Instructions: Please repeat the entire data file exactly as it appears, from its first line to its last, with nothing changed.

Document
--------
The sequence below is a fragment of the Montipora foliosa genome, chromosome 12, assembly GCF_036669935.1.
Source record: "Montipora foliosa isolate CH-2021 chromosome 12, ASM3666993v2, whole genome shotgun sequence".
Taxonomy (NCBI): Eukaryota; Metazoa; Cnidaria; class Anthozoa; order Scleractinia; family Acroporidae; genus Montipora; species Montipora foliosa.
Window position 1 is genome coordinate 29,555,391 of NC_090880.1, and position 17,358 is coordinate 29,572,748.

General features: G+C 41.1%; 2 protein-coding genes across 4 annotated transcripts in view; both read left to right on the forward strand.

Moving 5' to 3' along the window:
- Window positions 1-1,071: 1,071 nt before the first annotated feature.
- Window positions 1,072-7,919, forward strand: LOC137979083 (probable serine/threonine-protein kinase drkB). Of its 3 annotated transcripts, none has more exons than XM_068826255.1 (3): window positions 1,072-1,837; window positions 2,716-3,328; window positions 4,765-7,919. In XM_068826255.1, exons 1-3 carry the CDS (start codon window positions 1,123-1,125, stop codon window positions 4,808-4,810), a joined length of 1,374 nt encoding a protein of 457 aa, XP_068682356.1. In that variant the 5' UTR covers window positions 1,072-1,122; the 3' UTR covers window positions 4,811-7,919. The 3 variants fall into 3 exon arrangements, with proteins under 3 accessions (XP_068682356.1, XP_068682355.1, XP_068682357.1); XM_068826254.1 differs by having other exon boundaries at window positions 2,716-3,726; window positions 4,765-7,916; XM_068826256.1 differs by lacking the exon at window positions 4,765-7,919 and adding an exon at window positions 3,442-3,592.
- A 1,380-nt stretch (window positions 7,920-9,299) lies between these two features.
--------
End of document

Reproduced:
The sequence below is a fragment of the Montipora foliosa genome, chromosome 12, assembly GCF_036669935.1.
Source record: "Montipora foliosa isolate CH-2021 chromosome 12, ASM3666993v2, whole genome shotgun sequence".
Taxonomy (NCBI): Eukaryota; Metazoa; Cnidaria; class Anthozoa; order Scleractinia; family Acroporidae; genus Montipora; species Montipora foliosa.
Window position 1 is genome coordinate 29,555,391 of NC_090880.1, and position 17,358 is coordinate 29,572,748.

General features: G+C 41.1%; 2 protein-coding genes across 4 annotated transcripts in view; both read left to right on the forward strand.

Moving 5' to 3' along the window:
- Window positions 1-1,071: 1,071 nt before the first annotated feature.
- Window positions 1,072-7,919, forward strand: LOC137979083 (probable serine/threonine-protein kinase drkB). Of its 3 annotated transcripts, none has more exons than XM_068826255.1 (3): window positions 1,072-1,837; window positions 2,716-3,328; window positions 4,765-7,919. In XM_068826255.1, exons 1-3 carry the CDS (start codon window positions 1,123-1,125, stop codon window positions 4,808-4,810), a joined length of 1,374 nt encoding a protein of 457 aa, XP_068682356.1. In that variant the 5' UTR covers window positions 1,072-1,122; the 3' UTR covers window positions 4,811-7,919. The 3 variants fall into 3 exon arrangements, with proteins under 3 accessions (XP_068682356.1, XP_068682355.1, XP_068682357.1); XM_068826254.1 differs by having other exon boundaries at window positions 2,716-3,726; window positions 4,765-7,916; XM_068826256.1 differs by lacking the exon at window positions 4,765-7,919 and adding an exon at window positions 3,442-3,592.
- A 1,380-nt stretch (window positions 7,920-9,299) lies between these two features.